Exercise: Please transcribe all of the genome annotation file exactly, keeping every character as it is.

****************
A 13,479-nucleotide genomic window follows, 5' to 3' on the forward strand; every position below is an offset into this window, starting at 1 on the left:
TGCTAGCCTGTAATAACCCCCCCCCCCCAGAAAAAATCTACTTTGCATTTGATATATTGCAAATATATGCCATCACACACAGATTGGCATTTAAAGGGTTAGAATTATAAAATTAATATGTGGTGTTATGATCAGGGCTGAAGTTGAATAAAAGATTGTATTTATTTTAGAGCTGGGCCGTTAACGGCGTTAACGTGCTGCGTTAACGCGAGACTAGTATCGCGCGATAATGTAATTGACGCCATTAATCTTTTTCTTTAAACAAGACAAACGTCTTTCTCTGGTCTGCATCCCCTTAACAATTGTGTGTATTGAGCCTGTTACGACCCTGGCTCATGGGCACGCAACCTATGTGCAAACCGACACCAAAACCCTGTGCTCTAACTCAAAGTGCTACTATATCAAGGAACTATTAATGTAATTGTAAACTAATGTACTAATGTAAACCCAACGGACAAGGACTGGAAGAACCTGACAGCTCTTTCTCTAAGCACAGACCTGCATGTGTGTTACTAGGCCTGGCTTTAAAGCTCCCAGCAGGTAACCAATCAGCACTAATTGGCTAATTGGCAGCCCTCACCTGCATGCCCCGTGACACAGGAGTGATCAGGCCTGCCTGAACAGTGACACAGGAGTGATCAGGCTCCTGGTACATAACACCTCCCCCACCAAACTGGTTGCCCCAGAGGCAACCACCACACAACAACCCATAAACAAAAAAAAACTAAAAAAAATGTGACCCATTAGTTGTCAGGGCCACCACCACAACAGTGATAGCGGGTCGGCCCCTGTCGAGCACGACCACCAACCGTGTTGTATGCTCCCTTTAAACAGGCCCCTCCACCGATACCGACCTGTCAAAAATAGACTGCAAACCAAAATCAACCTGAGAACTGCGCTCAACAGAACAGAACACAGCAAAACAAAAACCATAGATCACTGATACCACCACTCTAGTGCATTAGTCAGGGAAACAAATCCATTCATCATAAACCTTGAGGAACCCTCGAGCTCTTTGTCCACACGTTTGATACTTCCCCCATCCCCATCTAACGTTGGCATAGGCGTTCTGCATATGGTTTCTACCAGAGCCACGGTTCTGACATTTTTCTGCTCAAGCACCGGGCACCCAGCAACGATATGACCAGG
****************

A 13,479-nucleotide genomic window follows, 5' to 3' on the forward strand; every position below is an offset into this window, starting at 1 on the left:
TGCTAGCCTGTAATAACCCCCCCCCCCCAGAAAAAATCTACTTTGCATTTGATATATTGCAAATATATGCCATCACACACAGATTGGCATTTAAAGGGTTAGAATTATAAAATTAATATGTGGTGTTATGATCAGGGCTGAAGTTGAATAAAAGATTGTATTTATTTTAGAGCTGGGCCGTTAACGGCGTTAACGTGCTGCGTTAACGCGAGACTAGTATCGCGCGATAATGTAATTGACGCCATTAATCTTTTTCTTTAAACAAGACAAACGTCTTTCTCTGGTCTGCATCCCCTTAACAATTGTGTGTATTGAGCCTGTTACGACCCTGGCTCATGGGCACGCAACCTATGTGCAAACCGACACCAAAACCCTGTGCTCTAACTCAAAGTGCTACTATATCAAGGAACTATTAATGTAATTGTAAACTAATGTACTAATGTAAACCCAACGGACAAGGACTGGAAGAACCTGACAGCTCTTTCTCTAAGCACAGACCTGCATGTGTGTTACTAGGCCTGGCTTTAAAGCTCCCAGCAGGTAACCAATCAGCACTAATTGGCTAATTGGCAGCCCTCACCTGCATGCCCCGTGACACAGGAGTGATCAGGCCTGCCTGAACAGTGACACAGGAGTGATCAGGCTCCTGGTACATAACACCTCCCCCACCAAACTGGTTGCCCCAGAGGCAACCACCACACAACAACCCATAAACAAAAAAAAACTAAAAAAAATGTGACCCATTAGTTGTCAGGGCCACCACCACAACAGTGATAGCGGGTCGGCCCCTGTCGAGCACGACCACCAACCGTGTTGTATGCTCCCTTTAAACAGGCCCCTCCACCGATACCGACCTGTCAAAAATAGACTGCAAACCAAAATCAACCTGAGAACTGCGCTCAACAGAACAGAACACAGCAAAACAAAAACCATAGATCACTGATACCACCACTCTAGTGCATTAGTCAGGGAAACAAATCCATTCATCATAAACCTTGAGGAACCCTCGAGCTCTTTGTCCACACGTTTGATACTTCCCCCATCCCCATCTAACGTTGGCATAGGCGTTCTGCATATGGTTTCTACCAGAGCCACGGTTCTGACATTTTTCTGCTCAAGCACCGGGCACCCAGCAACGATATGACCAGG